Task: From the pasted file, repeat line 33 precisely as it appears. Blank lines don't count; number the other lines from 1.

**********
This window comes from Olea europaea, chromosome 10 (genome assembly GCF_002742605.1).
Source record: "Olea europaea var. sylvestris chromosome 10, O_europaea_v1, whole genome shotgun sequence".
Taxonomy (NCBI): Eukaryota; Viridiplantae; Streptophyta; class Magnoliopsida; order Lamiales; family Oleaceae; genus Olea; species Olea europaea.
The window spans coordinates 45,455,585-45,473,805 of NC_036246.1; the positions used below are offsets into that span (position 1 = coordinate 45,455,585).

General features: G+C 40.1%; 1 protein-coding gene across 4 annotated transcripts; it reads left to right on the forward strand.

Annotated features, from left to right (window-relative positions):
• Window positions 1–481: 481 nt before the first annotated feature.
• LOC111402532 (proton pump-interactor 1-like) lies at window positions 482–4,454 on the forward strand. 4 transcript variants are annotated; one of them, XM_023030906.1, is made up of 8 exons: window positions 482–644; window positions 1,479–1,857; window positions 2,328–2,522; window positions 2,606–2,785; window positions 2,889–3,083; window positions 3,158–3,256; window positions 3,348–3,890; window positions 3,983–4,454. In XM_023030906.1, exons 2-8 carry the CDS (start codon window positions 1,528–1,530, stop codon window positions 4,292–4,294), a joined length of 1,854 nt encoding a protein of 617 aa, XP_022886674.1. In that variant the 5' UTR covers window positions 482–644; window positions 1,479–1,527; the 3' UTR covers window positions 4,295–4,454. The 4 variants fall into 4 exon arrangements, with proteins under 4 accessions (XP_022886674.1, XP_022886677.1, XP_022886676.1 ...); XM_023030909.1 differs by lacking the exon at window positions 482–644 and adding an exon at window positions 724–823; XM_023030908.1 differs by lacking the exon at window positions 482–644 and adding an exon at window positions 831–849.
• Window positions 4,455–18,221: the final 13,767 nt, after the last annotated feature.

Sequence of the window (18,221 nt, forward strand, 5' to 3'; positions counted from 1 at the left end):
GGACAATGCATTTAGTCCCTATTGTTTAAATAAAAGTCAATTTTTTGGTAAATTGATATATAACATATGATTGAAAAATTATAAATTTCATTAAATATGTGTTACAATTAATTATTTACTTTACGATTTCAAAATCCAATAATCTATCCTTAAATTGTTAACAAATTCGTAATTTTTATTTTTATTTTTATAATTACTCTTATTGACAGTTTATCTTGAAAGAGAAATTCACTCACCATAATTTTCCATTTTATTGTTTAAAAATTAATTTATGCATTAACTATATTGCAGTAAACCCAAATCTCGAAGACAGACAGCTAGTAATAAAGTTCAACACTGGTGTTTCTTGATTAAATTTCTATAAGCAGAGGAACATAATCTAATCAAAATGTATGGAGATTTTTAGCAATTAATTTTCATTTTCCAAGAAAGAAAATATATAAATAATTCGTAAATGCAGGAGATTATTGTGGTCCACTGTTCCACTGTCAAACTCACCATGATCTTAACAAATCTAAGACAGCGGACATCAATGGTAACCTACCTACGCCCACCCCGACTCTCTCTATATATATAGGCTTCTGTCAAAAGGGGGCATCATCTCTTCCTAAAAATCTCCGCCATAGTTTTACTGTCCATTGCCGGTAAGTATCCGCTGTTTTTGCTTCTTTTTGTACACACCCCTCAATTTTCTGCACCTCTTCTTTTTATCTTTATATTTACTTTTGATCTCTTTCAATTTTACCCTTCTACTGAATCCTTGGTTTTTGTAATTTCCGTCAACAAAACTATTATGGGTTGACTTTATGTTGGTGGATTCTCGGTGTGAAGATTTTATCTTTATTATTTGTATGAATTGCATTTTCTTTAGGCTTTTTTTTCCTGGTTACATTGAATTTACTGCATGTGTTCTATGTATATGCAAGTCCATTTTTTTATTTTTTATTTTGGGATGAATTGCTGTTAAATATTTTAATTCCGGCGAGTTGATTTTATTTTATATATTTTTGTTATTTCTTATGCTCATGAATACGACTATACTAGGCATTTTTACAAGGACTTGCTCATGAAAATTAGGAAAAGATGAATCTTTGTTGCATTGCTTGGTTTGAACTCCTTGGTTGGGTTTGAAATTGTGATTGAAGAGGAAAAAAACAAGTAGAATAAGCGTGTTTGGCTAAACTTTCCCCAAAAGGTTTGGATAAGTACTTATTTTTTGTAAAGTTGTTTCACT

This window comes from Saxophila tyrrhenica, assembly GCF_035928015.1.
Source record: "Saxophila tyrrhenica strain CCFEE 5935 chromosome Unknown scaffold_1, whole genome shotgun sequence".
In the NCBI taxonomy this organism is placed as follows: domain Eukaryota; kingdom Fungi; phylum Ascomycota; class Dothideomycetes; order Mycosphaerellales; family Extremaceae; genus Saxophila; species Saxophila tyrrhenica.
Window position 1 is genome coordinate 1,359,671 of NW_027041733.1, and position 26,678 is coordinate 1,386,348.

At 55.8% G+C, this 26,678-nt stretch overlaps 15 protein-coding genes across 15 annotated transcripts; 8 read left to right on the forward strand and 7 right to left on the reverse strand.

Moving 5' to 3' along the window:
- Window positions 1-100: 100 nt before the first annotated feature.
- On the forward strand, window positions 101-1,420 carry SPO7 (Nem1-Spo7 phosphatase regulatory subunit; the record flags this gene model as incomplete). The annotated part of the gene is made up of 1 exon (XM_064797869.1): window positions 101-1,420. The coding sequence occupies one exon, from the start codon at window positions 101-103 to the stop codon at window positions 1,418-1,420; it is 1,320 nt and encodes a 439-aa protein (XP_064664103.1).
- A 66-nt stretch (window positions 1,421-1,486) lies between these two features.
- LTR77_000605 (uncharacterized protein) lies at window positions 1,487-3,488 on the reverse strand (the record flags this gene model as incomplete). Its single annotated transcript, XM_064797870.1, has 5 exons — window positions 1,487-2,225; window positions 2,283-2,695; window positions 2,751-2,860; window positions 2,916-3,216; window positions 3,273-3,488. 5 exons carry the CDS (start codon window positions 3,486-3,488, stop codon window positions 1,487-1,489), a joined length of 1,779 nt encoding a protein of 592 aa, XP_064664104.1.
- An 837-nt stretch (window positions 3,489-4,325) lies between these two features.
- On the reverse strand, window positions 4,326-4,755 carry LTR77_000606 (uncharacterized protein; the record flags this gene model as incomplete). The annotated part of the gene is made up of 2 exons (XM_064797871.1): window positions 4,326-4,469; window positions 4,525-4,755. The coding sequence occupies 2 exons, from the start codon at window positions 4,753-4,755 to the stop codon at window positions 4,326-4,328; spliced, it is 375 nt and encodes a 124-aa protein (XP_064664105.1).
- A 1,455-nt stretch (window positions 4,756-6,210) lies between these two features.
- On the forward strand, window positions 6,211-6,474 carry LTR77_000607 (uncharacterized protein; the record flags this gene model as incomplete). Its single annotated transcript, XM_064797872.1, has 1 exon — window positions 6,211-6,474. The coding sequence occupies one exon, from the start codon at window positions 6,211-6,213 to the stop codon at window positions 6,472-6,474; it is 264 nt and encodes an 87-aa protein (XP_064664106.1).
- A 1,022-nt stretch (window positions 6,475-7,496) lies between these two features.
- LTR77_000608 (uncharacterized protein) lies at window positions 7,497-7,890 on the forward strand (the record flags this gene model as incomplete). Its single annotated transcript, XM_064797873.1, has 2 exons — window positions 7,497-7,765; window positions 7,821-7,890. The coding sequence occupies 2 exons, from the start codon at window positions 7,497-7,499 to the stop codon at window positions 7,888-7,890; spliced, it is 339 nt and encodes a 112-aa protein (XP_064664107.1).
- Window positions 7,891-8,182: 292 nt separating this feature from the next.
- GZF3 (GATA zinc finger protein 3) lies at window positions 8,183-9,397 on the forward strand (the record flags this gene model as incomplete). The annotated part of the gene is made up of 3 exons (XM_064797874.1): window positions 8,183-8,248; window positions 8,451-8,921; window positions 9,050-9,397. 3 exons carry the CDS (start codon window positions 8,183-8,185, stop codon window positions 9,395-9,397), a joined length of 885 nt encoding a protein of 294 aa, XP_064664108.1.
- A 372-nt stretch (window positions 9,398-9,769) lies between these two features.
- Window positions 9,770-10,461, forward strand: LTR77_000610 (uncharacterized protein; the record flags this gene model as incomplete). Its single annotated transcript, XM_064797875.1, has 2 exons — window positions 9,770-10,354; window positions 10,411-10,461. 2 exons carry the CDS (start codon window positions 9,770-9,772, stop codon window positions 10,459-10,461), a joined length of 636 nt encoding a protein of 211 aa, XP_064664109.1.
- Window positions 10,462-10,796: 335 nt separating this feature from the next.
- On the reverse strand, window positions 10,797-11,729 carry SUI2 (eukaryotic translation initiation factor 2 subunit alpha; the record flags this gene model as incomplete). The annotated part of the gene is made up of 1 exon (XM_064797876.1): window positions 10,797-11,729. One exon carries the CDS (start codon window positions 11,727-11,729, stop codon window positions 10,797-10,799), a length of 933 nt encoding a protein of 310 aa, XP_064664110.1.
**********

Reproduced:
- On the reverse strand, window positions 10,797-11,729 carry SUI2 (eukaryotic translation initiation factor 2 subunit alpha; the record flags this gene model as incomplete). The annotated part of the gene is made up of 1 exon (XM_064797876.1): window positions 10,797-11,729. One exon carries the CDS (start codon window positions 11,727-11,729, stop codon window positions 10,797-10,799), a length of 933 nt encoding a protein of 310 aa, XP_064664110.1.